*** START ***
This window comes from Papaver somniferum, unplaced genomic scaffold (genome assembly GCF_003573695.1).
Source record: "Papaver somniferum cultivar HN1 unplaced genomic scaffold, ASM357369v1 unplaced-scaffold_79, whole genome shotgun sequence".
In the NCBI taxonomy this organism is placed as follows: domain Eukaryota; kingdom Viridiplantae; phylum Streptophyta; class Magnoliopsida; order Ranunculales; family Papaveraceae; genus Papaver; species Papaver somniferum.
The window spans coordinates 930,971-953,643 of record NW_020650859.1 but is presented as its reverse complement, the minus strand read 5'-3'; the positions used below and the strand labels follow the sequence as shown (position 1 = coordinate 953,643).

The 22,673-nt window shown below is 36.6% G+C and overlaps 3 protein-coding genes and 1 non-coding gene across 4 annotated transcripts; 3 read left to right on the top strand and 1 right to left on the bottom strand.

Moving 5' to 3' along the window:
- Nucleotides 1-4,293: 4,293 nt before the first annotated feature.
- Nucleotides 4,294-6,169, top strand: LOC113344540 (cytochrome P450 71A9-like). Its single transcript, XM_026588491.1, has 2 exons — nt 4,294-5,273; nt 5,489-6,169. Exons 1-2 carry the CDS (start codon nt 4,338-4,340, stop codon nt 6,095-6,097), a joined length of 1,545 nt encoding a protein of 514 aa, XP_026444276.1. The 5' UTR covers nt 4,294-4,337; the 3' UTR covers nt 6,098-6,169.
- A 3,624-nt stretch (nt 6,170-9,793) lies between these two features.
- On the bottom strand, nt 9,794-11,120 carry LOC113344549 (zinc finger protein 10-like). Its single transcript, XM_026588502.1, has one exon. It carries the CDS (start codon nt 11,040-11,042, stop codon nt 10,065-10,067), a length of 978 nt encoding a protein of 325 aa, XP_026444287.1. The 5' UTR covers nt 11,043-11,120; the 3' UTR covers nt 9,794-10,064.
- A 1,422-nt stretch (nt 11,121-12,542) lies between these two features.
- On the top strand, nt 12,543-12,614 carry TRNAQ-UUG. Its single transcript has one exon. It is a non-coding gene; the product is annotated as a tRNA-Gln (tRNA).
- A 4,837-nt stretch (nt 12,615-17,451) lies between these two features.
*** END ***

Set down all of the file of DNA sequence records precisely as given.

This window comes from Papaver somniferum, unplaced genomic scaffold (genome assembly GCF_003573695.1).
Source record: "Papaver somniferum cultivar HN1 unplaced genomic scaffold, ASM357369v1 unplaced-scaffold_79, whole genome shotgun sequence".
In the NCBI taxonomy this organism is placed as follows: domain Eukaryota; kingdom Viridiplantae; phylum Streptophyta; class Magnoliopsida; order Ranunculales; family Papaveraceae; genus Papaver; species Papaver somniferum.
The window spans coordinates 930,971-953,643 of record NW_020650859.1 but is presented as its reverse complement, the minus strand read 5'-3'; the positions used below and the strand labels follow the sequence as shown (position 1 = coordinate 953,643).

The 22,673-nt window shown below is 36.6% G+C and overlaps 3 protein-coding genes and 1 non-coding gene across 4 annotated transcripts; 3 read left to right on the top strand and 1 right to left on the bottom strand.

Moving 5' to 3' along the window:
- Nucleotides 1-4,293: 4,293 nt before the first annotated feature.
- Nucleotides 4,294-6,169, top strand: LOC113344540 (cytochrome P450 71A9-like). Its single transcript, XM_026588491.1, has 2 exons — nt 4,294-5,273; nt 5,489-6,169. Exons 1-2 carry the CDS (start codon nt 4,338-4,340, stop codon nt 6,095-6,097), a joined length of 1,545 nt encoding a protein of 514 aa, XP_026444276.1. The 5' UTR covers nt 4,294-4,337; the 3' UTR covers nt 6,098-6,169.
- A 3,624-nt stretch (nt 6,170-9,793) lies between these two features.
- On the bottom strand, nt 9,794-11,120 carry LOC113344549 (zinc finger protein 10-like). Its single transcript, XM_026588502.1, has one exon. It carries the CDS (start codon nt 11,040-11,042, stop codon nt 10,065-10,067), a length of 978 nt encoding a protein of 325 aa, XP_026444287.1. The 5' UTR covers nt 11,043-11,120; the 3' UTR covers nt 9,794-10,064.
- A 1,422-nt stretch (nt 11,121-12,542) lies between these two features.
- On the top strand, nt 12,543-12,614 carry TRNAQ-UUG. Its single transcript has one exon. It is a non-coding gene; the product is annotated as a tRNA-Gln (tRNA).
- A 4,837-nt stretch (nt 12,615-17,451) lies between these two features.